Gone are the days when our representatives were working men and women (like miners) who wanted to speak for their constituents, and very often had a burning political cause. Now most MPs don’t speak for anyone, and believe nothing – or rather believe whatever they’re told to believe.

      • There is nothing like owning the law,the judges and the politicians
        A. Capone

      • mikef317 says:

        George Washington was the first President to issue an executive order. There isn’t much difference between Obama and GW Bush.

        In the U. S. the right loves to rant about “unelected bureaucrats,” “unconstitutional laws and regulations,” and a “tyrannical” President.

        American Civics 101.

        Unelected bureaucrats. U. S citizens get to vote for 1 President, 1 Vice Present, 1 member of the House of Representatives, and 2 members of the Senate. Period. End of story. Everyone else in the Federal Government – a four star general fighting a war or an IRS clerk checking your income tax – is appointed by someone else (and subject to the approval and oversight of elected officials).

        Unconstitutional laws and regulations. 5 members of the Supreme Court decide what is or is not constitutional. No one else’s opinion counts.

        Tyrannical executive orders. This is difficult to explain because it depends on the exact wording of a specific law. Suppose Congress writes a law – Environmental Protection Agency version 2.0. The law is in three sections that define what Congress wants done. Section A says that chemicals 1, 2, and 3 MUST be studied / regulated. Section B says that chemicals 4, 5, and 6 CANNOT be studied / regulated. Section C says that for all other chemicals the Agency (and the President) can do whatever they think best.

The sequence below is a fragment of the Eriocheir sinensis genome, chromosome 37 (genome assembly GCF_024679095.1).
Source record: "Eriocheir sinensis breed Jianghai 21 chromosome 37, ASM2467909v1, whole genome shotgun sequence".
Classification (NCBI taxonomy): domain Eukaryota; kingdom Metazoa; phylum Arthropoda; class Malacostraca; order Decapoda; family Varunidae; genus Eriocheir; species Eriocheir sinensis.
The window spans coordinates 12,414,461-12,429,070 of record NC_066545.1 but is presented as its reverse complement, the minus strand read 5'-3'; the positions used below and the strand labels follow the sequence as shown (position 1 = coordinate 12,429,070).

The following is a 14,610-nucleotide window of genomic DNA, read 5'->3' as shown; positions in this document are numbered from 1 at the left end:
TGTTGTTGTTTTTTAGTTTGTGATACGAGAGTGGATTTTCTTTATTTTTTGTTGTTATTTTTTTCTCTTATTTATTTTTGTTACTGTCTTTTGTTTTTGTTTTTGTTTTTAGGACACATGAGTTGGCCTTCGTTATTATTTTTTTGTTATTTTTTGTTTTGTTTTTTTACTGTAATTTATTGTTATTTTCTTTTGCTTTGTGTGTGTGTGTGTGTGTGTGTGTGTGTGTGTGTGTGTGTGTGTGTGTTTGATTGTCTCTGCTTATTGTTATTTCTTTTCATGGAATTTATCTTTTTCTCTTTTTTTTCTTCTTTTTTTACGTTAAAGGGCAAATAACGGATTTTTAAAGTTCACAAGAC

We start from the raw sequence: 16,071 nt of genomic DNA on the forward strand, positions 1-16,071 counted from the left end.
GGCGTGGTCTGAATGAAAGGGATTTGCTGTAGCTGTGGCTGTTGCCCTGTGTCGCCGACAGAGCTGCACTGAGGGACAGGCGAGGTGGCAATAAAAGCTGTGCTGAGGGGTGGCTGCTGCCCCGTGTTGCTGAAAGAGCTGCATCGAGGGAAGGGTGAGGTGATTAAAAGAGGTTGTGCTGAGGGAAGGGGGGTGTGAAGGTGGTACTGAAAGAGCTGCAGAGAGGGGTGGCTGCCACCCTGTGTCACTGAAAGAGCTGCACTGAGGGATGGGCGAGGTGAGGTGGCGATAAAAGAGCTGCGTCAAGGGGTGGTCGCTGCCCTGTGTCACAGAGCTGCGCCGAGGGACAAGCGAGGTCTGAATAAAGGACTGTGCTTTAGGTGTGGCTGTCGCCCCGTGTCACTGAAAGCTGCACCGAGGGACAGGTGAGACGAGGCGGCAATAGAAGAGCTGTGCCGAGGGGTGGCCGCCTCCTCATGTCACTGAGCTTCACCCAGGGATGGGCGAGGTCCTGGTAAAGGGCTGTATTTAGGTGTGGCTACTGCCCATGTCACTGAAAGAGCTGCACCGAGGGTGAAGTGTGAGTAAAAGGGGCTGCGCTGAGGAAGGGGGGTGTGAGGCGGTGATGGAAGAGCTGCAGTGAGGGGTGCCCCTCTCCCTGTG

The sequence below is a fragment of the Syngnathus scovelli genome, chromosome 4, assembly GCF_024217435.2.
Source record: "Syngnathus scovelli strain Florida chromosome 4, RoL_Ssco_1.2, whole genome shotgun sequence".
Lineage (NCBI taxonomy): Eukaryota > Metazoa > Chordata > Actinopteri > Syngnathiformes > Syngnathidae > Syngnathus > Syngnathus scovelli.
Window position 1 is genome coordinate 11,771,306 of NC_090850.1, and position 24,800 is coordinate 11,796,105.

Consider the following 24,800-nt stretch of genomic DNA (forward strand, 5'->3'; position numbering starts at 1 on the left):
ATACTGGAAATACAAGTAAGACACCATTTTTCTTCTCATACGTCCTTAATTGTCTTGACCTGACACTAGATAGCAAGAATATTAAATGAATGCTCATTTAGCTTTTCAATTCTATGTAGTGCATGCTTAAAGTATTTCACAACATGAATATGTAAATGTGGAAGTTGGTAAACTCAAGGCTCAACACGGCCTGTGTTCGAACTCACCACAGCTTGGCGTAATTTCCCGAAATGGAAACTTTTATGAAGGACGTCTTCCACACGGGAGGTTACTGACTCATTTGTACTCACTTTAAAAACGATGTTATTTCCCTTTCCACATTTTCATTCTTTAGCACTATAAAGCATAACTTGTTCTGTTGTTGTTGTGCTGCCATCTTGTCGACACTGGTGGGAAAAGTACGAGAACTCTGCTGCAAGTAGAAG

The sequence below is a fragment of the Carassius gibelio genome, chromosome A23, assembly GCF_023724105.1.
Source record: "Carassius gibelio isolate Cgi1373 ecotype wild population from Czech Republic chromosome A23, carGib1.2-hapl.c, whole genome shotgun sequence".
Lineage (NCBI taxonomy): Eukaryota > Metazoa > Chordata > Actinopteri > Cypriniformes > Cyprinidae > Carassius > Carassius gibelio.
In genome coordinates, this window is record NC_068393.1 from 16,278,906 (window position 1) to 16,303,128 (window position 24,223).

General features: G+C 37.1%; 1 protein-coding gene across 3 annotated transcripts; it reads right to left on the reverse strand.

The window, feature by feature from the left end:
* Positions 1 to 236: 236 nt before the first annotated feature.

The President must comply with sections A and B or be in violation of the law. However, many U. S. laws are written in “C” language. This gives the Executive Branch enormous power. If the President wants to study / regulate chemical 7 – or not study / regulate – either choice is perfectly legal based on the wording of the law.

        Unjust laws and executive orders. If enough members agree, Congress can change a law any time it chooses. Laws and executive orders can be challenged in court. Politicians can be voted out of office. Even the Constitution can be amended. If enough Americans want something done, it will be done. The problem is that small and vocal minorities (on the left as well as the right) think that their (generally radical) ideas should govern the entire country. They make a lot of noise, but they’re not very good at persuading other people (the majority of people) to adopt their point of view.


        Re money in UK / EU politics, the U. S. isn’t much different. But was it ever? FDR, JFK, Lyndon Johnson, and both Bushes were wealthy. Even Obama, before he was elected, made a nice piece of change from writing books. Truman, Eisenhower, and Clinton weren’t wealthy, but they weren’t on welfare, either. Many members of Congress are millionaires. I don’t think any are ex coal miners.

  4. Lepercolonist says:

    Many of theses global plutocrats consider themselves as ‘citizens of the world.’ They have very little patriotism toward their home country. Disregarding the common man is their default position. It’s all about top-down control and money.

    The next dictator may be a populist who will strike fear in their hearts and pocketbooks.